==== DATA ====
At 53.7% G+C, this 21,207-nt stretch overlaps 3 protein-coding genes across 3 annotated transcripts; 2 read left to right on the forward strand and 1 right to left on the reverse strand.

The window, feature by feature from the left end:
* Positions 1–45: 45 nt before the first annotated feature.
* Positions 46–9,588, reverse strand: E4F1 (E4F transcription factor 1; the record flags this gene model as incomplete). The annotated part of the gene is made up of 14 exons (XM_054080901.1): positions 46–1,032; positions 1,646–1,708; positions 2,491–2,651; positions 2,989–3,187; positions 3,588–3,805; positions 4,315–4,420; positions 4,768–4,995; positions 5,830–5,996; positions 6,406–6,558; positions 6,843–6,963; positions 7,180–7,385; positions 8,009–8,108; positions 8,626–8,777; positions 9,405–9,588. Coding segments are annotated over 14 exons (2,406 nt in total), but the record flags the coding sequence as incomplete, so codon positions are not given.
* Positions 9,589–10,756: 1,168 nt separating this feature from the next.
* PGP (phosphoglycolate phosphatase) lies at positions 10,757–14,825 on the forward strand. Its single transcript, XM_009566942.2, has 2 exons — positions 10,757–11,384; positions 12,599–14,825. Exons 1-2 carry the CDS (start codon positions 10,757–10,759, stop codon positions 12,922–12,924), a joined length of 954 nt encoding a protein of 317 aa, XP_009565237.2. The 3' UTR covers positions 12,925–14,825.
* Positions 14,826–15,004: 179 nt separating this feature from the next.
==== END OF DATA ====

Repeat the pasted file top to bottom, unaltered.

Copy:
At 53.7% G+C, this 21,207-nt stretch overlaps 3 protein-coding genes across 3 annotated transcripts; 2 read left to right on the forward strand and 1 right to left on the reverse strand.

The window, feature by feature from the left end:
* Positions 1–45: 45 nt before the first annotated feature.
* Positions 46–9,588, reverse strand: E4F1 (E4F transcription factor 1; the record flags this gene model as incomplete). The annotated part of the gene is made up of 14 exons (XM_054080901.1): positions 46–1,032; positions 1,646–1,708; positions 2,491–2,651; positions 2,989–3,187; positions 3,588–3,805; positions 4,315–4,420; positions 4,768–4,995; positions 5,830–5,996; positions 6,406–6,558; positions 6,843–6,963; positions 7,180–7,385; positions 8,009–8,108; positions 8,626–8,777; positions 9,405–9,588. Coding segments are annotated over 14 exons (2,406 nt in total), but the record flags the coding sequence as incomplete, so codon positions are not given.
* Positions 9,589–10,756: 1,168 nt separating this feature from the next.
* PGP (phosphoglycolate phosphatase) lies at positions 10,757–14,825 on the forward strand. Its single transcript, XM_009566942.2, has 2 exons — positions 10,757–11,384; positions 12,599–14,825. Exons 1-2 carry the CDS (start codon positions 10,757–10,759, stop codon positions 12,922–12,924), a joined length of 954 nt encoding a protein of 317 aa, XP_009565237.2. The 3' UTR covers positions 12,925–14,825.
* Positions 14,826–15,004: 179 nt separating this feature from the next.